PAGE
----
Bad Timing

I had another minor setback in my silkscreening journey. There is some wiggle room in the process of making a screen but it does require a specific series of actions to happen within a window of time. I will give a brief oversimplification of this timeless craft. You start with a clean and dry screen. You must apply emulsion to the screen in the dark. Once the emulsion is exposed to light it cures solid. This means that everything is done in the dark until you are ready to expose the design. After the emulsion has been applied and it is dry, you overlay your design and put it under a light to cure. Then you have to wash out the negative spaces from the design and you should have a useable screen.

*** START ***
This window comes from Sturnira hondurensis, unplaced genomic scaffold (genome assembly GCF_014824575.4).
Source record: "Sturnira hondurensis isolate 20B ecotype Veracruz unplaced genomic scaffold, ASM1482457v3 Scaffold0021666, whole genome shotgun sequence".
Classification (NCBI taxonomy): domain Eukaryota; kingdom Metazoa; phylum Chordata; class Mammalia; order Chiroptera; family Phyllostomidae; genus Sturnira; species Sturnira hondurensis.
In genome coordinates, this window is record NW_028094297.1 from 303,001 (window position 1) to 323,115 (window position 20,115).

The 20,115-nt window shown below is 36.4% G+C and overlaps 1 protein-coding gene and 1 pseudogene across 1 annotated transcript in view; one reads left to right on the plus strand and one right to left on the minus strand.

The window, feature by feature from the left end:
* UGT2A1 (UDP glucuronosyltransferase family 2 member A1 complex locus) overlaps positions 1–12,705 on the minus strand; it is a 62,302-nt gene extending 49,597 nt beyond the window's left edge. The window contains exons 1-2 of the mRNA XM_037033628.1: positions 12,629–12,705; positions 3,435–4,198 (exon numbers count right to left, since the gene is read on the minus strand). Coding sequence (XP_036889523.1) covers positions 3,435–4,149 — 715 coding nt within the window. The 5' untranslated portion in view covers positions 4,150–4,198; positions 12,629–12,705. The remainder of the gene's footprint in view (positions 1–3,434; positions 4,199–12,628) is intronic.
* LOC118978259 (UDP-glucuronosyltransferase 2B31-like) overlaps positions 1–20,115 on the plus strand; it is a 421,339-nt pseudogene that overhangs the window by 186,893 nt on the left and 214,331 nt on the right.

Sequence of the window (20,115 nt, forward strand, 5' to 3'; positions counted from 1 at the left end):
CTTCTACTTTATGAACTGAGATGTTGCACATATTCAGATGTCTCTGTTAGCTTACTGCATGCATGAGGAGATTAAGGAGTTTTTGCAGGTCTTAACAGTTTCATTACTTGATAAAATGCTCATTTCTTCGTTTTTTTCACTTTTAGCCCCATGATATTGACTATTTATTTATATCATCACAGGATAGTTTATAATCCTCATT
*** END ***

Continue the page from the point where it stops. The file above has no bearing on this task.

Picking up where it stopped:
Let’s imagine a scenario in which you applied the emulsion but forgot about it because you ended up in the emergency room with an eye injury. The next day, you accidentally turn on the light in the studio where the screen is drying. You had forgotten that you were in the middle of this project and wanted to investigate the sound coming from the studio. It was the fan that you were using to dry the emulsion. Now you have a very dry screen that has been briefly exposed to light. You are unable to admit defeat. So, you waste a lot of time trying to expose your design even though you know it won’t work. You still act surprised and angry when it doesn’t work. If this scenario were to happen, you would then have to wait until next week for some high-end emulsion remover to be delivered so that you can reclaim your screen and try again. It’s just bad timing.

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